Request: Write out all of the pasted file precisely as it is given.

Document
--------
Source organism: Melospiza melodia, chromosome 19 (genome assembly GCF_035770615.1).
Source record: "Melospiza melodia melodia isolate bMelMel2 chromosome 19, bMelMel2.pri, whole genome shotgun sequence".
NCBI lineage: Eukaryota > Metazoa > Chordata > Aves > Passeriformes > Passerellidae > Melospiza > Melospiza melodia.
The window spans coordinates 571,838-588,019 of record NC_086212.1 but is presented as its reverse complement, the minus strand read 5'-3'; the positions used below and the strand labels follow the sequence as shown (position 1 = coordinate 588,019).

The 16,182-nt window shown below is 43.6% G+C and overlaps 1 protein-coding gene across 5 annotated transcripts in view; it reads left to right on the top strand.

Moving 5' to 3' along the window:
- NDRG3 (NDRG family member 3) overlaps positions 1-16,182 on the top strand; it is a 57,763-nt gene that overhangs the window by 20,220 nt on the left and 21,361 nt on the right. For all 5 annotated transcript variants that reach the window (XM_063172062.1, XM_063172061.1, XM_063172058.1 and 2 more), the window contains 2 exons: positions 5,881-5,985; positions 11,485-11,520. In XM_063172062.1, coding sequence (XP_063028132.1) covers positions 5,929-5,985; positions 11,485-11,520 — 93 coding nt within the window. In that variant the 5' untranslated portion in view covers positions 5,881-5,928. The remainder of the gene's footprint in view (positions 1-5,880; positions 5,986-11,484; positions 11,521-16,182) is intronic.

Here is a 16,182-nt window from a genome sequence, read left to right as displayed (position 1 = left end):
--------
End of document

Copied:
Source organism: Melospiza melodia, chromosome 19 (genome assembly GCF_035770615.1).
Source record: "Melospiza melodia melodia isolate bMelMel2 chromosome 19, bMelMel2.pri, whole genome shotgun sequence".
NCBI lineage: Eukaryota > Metazoa > Chordata > Aves > Passeriformes > Passerellidae > Melospiza > Melospiza melodia.
The window spans coordinates 571,838-588,019 of record NC_086212.1 but is presented as its reverse complement, the minus strand read 5'-3'; the positions used below and the strand labels follow the sequence as shown (position 1 = coordinate 588,019).

The 16,182-nt window shown below is 43.6% G+C and overlaps 1 protein-coding gene across 5 annotated transcripts in view; it reads left to right on the top strand.

Moving 5' to 3' along the window:
- NDRG3 (NDRG family member 3) overlaps positions 1-16,182 on the top strand; it is a 57,763-nt gene that overhangs the window by 20,220 nt on the left and 21,361 nt on the right. For all 5 annotated transcript variants that reach the window (XM_063172062.1, XM_063172061.1, XM_063172058.1 and 2 more), the window contains 2 exons: positions 5,881-5,985; positions 11,485-11,520. In XM_063172062.1, coding sequence (XP_063028132.1) covers positions 5,929-5,985; positions 11,485-11,520 — 93 coding nt within the window. In that variant the 5' untranslated portion in view covers positions 5,881-5,928. The remainder of the gene's footprint in view (positions 1-5,880; positions 5,986-11,484; positions 11,521-16,182) is intronic.

Here is a 16,182-nt window from a genome sequence, read left to right as displayed (position 1 = left end):